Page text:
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Error Detection And Correction (EDAC) Devices
Main Concepts used at the EDAC subsystem
There are several things to be aware of that aren't at all obvious, like
*sockets, *socket sets*, *banks*, *rows*, *chip-select rows*, *channels*,
These are some of the many terms that are thrown about that don't always
mean what people think they mean (Inconceivable!). In the interest of
creating a common ground for discussion, terms and their definitions
will be established.
* Memory devices
The individual DRAM chips on a memory stick. These devices commonly
output 4 and 8 bits each (x4, x8). Grouping several of these in parallel
provides the number of bits that the memory controller expects:
typically 72 bits, in order to provide 64 bits + 8 bits of ECC data.
* Memory Stick
A printed circuit board that aggregates multiple memory devices in
parallel. In general, this is the Field Replaceable Unit (FRU) which
gets replaced, in the case of excessive errors. Most often it is also
called DIMM (Dual Inline Memory Module).
* Memory Socket
A physical connector on the motherboard that accepts a single memory
stick. Also called as "slot" on several datasheets.
* Channel
A memory controller channel, responsible to communicate with a group of
DIMMs. Each channel has its own independent control (command) and data
bus, and can be used independently or grouped with other channels.
* Branch
It is typically the highest hierarchy on a Fully-Buffered DIMM memory
controller. Typically, it contains two channels. Two channels at the
same branch can be used in single mode or in lockstep mode. When
lockstep is enabled, the cacheline is doubled, but it generally brings
some performance penalty. Also, it is generally not possible to point to
just one memory stick when an error occurs, as the error correction code
is calculated using two DIMMs instead of one. Due to that, it is capable
of correcting more errors than on single mode.
* Single-channel
The data accessed by the memory controller is contained into one dimm
only. E. g. if the data is 64 bits-wide, the data flows to the CPU using
one 64 bits parallel access. Typically used with SDR, DDR, DDR2 and DDR3
memories. FB-DIMM and RAMBUS use a different concept for channel, so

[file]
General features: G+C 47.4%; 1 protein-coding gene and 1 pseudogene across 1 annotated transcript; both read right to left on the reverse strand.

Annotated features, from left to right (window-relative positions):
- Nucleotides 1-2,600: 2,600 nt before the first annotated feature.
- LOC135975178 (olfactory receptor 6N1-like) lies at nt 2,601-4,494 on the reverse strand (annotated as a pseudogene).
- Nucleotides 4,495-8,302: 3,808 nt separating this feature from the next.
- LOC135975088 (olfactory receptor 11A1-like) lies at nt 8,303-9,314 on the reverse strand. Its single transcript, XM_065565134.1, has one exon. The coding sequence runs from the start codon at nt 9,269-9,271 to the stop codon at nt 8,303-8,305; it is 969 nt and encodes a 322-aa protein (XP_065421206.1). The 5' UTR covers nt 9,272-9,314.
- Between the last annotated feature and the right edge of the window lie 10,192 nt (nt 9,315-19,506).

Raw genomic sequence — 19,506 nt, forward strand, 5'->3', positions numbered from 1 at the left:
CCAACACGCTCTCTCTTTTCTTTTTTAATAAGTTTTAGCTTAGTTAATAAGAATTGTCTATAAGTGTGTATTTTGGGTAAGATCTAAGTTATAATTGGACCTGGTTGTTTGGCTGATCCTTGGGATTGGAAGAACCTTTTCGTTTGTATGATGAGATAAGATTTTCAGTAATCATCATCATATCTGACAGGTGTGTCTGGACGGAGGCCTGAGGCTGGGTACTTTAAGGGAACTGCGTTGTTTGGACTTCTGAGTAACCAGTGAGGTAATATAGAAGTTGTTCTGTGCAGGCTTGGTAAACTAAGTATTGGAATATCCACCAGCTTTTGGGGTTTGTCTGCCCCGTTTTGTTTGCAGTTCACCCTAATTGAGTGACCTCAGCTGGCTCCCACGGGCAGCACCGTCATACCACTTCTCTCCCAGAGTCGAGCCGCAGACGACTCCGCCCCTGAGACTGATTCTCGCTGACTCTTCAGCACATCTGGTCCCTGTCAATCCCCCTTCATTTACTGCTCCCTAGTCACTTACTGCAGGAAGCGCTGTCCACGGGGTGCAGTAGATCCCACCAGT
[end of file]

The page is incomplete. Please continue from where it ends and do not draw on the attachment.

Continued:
this concept doesn't apply there.
* Double-channel
The data size accessed by the memory controller is interlaced into two
dimms, accessed at the same time. E. g. if the DIMM is 64 bits-wide (72
bits with ECC), the data flows to the CPU using a 128 bits parallel
* Chip-select row
This is the name of the DRAM signal used to select the DRAM ranks to be
accessed. Common chip-select rows for single channel are 64 bits, for
dual channel 128 bits. It may not be visible by the memory controller,
as some DIMM types have a memory buffer that can hide direct access to
it from the Memory Controller.
* Single-Ranked stick
A Single-ranked stick has 1 chip-select row of memory. Motherboards
commonly drive two chip-select pins to a memory stick. A single-ranked
stick, will occupy only one of those rows. The other will be unused.
.. _doubleranked:
* Double-Ranked stick
A double-ranked stick has two chip-select rows which access different
sets of memory devices. The two rows cannot be accessed concurrently.
* Double-sided stick
**DEPRECATED TERM**, see :ref:`Double-Ranked stick <doubleranked>`.
A double-sided stick has two chip-select rows which access different sets
of memory devices. The two rows cannot be accessed concurrently.
"Double-sided" is irrespective of the memory devices being mounted on
both sides of the memory stick.
* Socket set
All of the memory sticks that are required for a single memory access or
all of the memory sticks spanned by a chip-select row. A single socket
set has two chip-select rows and if double-sided sticks are used these
will occupy those chip-select rows.
* Bank
This term is avoided because it is unclear when needing to distinguish
between chip-select rows and socket sets.
Memory Controllers
Most of the EDAC core is focused on doing Memory Controller error detection.
The :c:func:`edac_mc_alloc`. It uses internally the struct ``mem_ctl_info``
to describe the memory controllers, with is an opaque struct for the EDAC
drivers. Only the EDAC core is allowed to touch it.
.. kernel-doc:: include/linux/edac.h
.. kernel-doc:: drivers/edac/edac_mc.h
PCI Controllers
The EDAC subsystem provides a mechanism to handle PCI controllers by calling
the :c:func:`edac_pci_alloc_ctl_info`. It will use the struct
:c:type:`edac_pci_ctl_info` to describe the PCI controllers.
.. kernel-doc:: drivers/edac/edac_pci.h
EDAC Blocks
The EDAC subsystem also provides a generic mechanism to report errors on
other parts of the hardware via :c:func:`edac_device_alloc_ctl_info` function.
The structures :c:type:`edac_dev_sysfs_block_attribute`,
:c:type:`edac_device_block`, :c:type:`edac_device_instance` and
:c:type:`edac_device_ctl_info` provide a generic or abstract 'edac_device'
representation at sysfs.
This set of structures and the code that implements the APIs for the same, provide for registering EDAC type devices which are NOT standard memory or
PCI, like:
- CPU caches (L1 and L2)
- DMA engines
- Core CPU switches
- Fabric switch units
- PCIe interface controllers
- other EDAC/ECC type devices that can be monitored for
errors, etc.
It allows for a 2 level set of hierarchy.
For example, a cache could be composed of L1, L2 and L3 levels of cache.
Each CPU core would have its own L1 cache, while sharing L2 and maybe L3
caches. On such case, those can be represented via the following sysfs
pci/ <existing pci directory (if available)>
mc/ <existing memory device directory>
cpu/cpu0/.. <L1 and L2 block directory>
cpu/cpu1/.. <L1 and L2 block directory>
the L1 and L2 directories would be "edac_device_block's"
.. kernel-doc:: drivers/edac/edac_device.h